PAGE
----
5 facts you didn’t know about homelessness
Homelessness is not the first picture that comes to mind when you think about life in Australia but, living without a home is a reality for people like Amy and her three young children. Amy and her children were among thousands of other people escaping domestic or family violence with nowhere safe to go. Unable to afford accommodation and turned away from shelters, they were forced to live in a borrowed car.
Sadly, stories like Amy's are not uncommon.
In Australia, homelessness can affect people of all ages, men, women, children, and all circumstances but many of us simply don’t see the reality of homelessness in our communities. To uncover the reality of homelessness, here are five facts you probably didn’t know about homelessness in Australia:
1. There are over 122,000 people experiencing homelessness on any given night
With a relatively small population, it’s alarming to think that on any given night, more than 122,000 people experience homelessness in Australia.1 People experiencing homelessness are among the most vulnerable in our community. In fact, almost 29,000 people without a stable home are aged 18 or younger1 and in 2021–22, around 25,300 people over 55 years received support from specialist homelessness services.2
2. Only 6% of people who are homeless are sleeping on the streets
The small number of people that sleep rough on streets and park benches are not accurate representations of the common and widespread reality of homelessness.
Homelessness can look vastly different to the stereotypes we hold.
Only 6% of people that lacked safe and adequate shelter sleep on the streets, according to the 2021 Census.1
Most people experiencing forms of homelessness are hidden from public view.
The remaining families and children without a home are forced to couch surf, rely on temporary accommodation such as hostels or caravan parks and many will seek shelter in a makeshift dwelling such as a car.
3. Over 17,600 children younger than 12 years are homeless
In Australia, over 15,800 children younger than 12 years don’t have a safe space to call home. Of this number, just over 200 children will experience the harshest form of homelessness, relying on parks, bus shelters or shop fronts for warmth.1
Without the stability of a safe and secure home, children experiencing homelessness—either on the street or in temporary housing—are forced to grow up without the necessities to enable their healthy development and growth.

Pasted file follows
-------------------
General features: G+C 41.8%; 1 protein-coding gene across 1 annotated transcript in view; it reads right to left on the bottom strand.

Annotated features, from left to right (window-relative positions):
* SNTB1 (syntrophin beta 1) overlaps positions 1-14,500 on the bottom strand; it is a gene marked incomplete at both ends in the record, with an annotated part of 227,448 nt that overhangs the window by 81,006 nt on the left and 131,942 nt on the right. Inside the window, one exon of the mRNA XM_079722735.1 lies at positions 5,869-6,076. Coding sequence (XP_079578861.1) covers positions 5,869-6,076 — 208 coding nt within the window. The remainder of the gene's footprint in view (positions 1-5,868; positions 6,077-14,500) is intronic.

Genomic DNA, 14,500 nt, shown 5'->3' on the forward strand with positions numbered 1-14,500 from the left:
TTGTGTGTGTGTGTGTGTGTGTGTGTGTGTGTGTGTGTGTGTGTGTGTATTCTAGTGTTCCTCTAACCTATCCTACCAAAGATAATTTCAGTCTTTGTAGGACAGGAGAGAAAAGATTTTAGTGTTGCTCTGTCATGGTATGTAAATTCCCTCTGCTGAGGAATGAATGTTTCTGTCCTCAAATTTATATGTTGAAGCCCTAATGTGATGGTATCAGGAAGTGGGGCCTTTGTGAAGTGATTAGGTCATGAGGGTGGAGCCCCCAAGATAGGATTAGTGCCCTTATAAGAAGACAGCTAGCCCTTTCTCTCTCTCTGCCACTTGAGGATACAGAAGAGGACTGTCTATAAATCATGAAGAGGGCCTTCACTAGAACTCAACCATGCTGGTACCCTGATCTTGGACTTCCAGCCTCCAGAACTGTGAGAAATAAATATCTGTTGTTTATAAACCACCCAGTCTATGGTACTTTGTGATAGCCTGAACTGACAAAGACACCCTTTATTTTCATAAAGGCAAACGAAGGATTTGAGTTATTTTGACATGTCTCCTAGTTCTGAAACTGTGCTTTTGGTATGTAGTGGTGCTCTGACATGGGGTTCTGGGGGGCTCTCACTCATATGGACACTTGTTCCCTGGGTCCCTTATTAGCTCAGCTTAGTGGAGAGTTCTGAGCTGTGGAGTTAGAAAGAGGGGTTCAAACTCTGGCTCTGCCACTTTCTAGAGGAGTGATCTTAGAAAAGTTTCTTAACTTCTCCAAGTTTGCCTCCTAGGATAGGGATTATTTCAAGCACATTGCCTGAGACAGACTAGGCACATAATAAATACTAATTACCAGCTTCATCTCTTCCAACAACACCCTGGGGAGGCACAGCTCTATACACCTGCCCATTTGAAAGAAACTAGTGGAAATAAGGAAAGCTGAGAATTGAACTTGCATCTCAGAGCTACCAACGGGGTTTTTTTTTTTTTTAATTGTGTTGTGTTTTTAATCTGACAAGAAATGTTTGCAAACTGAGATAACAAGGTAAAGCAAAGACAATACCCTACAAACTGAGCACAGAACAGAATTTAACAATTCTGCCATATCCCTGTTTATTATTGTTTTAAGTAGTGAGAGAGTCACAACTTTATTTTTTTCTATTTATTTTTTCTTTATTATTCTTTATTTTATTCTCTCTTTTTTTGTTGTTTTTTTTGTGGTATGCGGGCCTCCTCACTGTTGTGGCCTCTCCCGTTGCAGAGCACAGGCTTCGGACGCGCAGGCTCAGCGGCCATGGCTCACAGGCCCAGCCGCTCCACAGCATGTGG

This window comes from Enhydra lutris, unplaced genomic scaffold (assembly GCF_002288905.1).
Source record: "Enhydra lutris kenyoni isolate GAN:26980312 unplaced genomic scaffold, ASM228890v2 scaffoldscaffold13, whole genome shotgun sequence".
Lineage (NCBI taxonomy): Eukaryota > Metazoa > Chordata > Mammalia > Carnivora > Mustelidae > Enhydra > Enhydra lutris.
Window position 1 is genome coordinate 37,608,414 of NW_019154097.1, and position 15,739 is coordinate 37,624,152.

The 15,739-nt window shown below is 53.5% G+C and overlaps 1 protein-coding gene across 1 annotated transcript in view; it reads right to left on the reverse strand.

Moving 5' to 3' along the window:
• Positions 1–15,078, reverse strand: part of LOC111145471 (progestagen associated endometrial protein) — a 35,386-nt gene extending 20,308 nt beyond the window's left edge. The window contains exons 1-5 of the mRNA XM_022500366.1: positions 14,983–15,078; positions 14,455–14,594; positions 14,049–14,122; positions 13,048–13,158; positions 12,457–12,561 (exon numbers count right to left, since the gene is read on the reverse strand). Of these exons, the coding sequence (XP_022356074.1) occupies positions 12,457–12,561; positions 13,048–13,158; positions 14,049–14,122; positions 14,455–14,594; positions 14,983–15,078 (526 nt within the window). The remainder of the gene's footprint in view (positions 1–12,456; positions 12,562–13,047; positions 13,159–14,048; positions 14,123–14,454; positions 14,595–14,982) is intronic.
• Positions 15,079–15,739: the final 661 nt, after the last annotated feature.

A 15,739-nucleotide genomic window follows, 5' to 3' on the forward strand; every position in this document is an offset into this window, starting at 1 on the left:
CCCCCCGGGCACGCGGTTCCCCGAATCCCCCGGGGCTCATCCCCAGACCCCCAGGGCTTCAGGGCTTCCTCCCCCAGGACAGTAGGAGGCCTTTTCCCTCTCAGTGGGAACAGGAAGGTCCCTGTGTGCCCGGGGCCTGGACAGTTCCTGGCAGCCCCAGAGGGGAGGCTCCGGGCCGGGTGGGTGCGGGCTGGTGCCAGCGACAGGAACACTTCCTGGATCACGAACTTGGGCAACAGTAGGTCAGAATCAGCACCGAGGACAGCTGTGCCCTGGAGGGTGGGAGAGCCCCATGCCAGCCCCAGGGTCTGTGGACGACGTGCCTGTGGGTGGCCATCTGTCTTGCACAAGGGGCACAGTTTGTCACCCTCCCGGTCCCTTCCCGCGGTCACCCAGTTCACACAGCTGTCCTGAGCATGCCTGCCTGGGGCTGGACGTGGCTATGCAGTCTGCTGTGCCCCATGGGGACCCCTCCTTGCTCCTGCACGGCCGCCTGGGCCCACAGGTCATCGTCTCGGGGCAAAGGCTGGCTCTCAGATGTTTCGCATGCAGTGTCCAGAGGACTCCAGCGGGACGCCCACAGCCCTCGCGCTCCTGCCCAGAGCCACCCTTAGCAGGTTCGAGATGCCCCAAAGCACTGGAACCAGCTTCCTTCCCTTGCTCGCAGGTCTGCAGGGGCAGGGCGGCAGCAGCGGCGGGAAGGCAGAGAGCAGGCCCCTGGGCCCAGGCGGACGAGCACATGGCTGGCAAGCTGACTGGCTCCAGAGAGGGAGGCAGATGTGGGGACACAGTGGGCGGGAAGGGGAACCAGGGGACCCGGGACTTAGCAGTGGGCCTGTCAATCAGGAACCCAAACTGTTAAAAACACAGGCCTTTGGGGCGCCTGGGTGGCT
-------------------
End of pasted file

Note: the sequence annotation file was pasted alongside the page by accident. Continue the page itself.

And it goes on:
4. 60% of Aboriginal and Torres Strait Islander people experiencing homelessness live in severely overcrowded dwellings
Although Aboriginal and Torres Strait Islander people make up a small portion of the entire population, they are over-represented when it comes to homelessness. Sixty per cent of Aboriginal and Torres Strait Islander people experiencing homelessness live in severely overcrowded dwellings, often in remote or regional areas with limited access to support services.1
According to the Australian Bureau of Statistics, living in an overcrowded dwelling is considered a form of homelessness, having detrimental effects on an individual’s health, quality of life and access to education and employment.
5. Domestic and family violence is one of the leading causes of homelessness in Australia
Domestic and family violence is one of the leading causes of homelessness in Australia.
On average, one woman in Australia is killed as a result of domestic violence every nine days, compared to one man every 29 days.4
This threat to their safety means many women and their children are forced to leave their homes, often with nowhere to go
In 2022, Mission Australia assisted 23,755 people through 78 homelessness and housing services. Through our services we can provide mothers like Amy, who escaped domestic violence a safe place to call home.3
Know someone affected by domestic and family violence?
If you are experiencing abuse or violence it is not your fault. There are support services that can help you. If your life is in danger, call 000. For 24/7 domestic violence counselling call the National Sexual Assault, Family & Domestic Violence Counselling Line on 1800 RESPECT (1800 737 732).
Where to get helpAcknowledging that one of your relationships may be unhealthy or potentially harmful can be overwhelming to cope on your own. It can also be difficult to see the bigger context when trying to look at a relationship outside of our own lens. Whether it’s a relationship you need help navigating, a behaviour you want to change or advice to support a loved one involved in an unhealthy relationship, reach out to:
- If your life is in danger, contact emergency services on 000 immediately.
- MensLine Australia —1300 78 99 78.
- Relationships Australia — 1300 364 277.
Names and images have been changed to protect the identity of the people we help.
1 Australian Bureau of Statistics (2021): Census of Population and Housing: Estimating homelessness, 2021
2 AIHW Specialist homelessness services annual report 2021–22
3 Mission Australia (2022): Mission Australia Annual Report 2021-22
4AIHW: Family, domestic and sexual violence in Australia: continuing the national story (2019)
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